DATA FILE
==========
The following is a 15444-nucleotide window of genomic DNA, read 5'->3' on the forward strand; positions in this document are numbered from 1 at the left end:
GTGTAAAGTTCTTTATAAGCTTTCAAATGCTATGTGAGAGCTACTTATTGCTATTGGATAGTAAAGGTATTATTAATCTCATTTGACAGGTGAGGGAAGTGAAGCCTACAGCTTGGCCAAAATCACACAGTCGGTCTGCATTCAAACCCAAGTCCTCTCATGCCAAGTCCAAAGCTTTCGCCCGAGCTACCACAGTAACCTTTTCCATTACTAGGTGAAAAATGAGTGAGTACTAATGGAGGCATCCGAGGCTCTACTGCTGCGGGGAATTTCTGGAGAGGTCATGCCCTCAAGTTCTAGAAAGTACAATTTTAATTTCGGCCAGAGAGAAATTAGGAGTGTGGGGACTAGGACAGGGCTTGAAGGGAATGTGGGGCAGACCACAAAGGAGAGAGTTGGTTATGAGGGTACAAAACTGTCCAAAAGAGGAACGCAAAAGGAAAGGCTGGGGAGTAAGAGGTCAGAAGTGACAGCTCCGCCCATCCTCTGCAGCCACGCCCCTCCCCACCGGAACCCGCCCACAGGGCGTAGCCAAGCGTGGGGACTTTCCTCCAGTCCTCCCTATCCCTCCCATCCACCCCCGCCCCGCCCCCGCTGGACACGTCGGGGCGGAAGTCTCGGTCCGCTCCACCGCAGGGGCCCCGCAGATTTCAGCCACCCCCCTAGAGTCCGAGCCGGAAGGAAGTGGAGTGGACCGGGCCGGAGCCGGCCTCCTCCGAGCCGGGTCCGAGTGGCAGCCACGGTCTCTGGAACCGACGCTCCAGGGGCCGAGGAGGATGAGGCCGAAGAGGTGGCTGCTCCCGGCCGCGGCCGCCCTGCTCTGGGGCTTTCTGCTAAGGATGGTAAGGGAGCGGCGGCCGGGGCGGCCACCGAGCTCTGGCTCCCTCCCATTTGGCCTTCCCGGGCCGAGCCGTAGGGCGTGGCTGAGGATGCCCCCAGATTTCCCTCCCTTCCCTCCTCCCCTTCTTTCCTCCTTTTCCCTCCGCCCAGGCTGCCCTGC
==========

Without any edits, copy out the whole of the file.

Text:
The following is a 15444-nucleotide window of genomic DNA, read 5'->3' on the forward strand; positions in this document are numbered from 1 at the left end:
GTGTAAAGTTCTTTATAAGCTTTCAAATGCTATGTGAGAGCTACTTATTGCTATTGGATAGTAAAGGTATTATTAATCTCATTTGACAGGTGAGGGAAGTGAAGCCTACAGCTTGGCCAAAATCACACAGTCGGTCTGCATTCAAACCCAAGTCCTCTCATGCCAAGTCCAAAGCTTTCGCCCGAGCTACCACAGTAACCTTTTCCATTACTAGGTGAAAAATGAGTGAGTACTAATGGAGGCATCCGAGGCTCTACTGCTGCGGGGAATTTCTGGAGAGGTCATGCCCTCAAGTTCTAGAAAGTACAATTTTAATTTCGGCCAGAGAGAAATTAGGAGTGTGGGGACTAGGACAGGGCTTGAAGGGAATGTGGGGCAGACCACAAAGGAGAGAGTTGGTTATGAGGGTACAAAACTGTCCAAAAGAGGAACGCAAAAGGAAAGGCTGGGGAGTAAGAGGTCAGAAGTGACAGCTCCGCCCATCCTCTGCAGCCACGCCCCTCCCCACCGGAACCCGCCCACAGGGCGTAGCCAAGCGTGGGGACTTTCCTCCAGTCCTCCCTATCCCTCCCATCCACCCCCGCCCCGCCCCCGCTGGACACGTCGGGGCGGAAGTCTCGGTCCGCTCCACCGCAGGGGCCCCGCAGATTTCAGCCACCCCCCTAGAGTCCGAGCCGGAAGGAAGTGGAGTGGACCGGGCCGGAGCCGGCCTCCTCCGAGCCGGGTCCGAGTGGCAGCCACGGTCTCTGGAACCGACGCTCCAGGGGCCGAGGAGGATGAGGCCGAAGAGGTGGCTGCTCCCGGCCGCGGCCGCCCTGCTCTGGGGCTTTCTGCTAAGGATGGTAAGGGAGCGGCGGCCGGGGCGGCCACCGAGCTCTGGCTCCCTCCCATTTGGCCTTCCCGGGCCGAGCCGTAGGGCGTGGCTGAGGATGCCCCCAGATTTCCCTCCCTTCCCTCCTCCCCTTCTTTCCTCCTTTTCCCTCCGCCCAGGCTGCCCTGC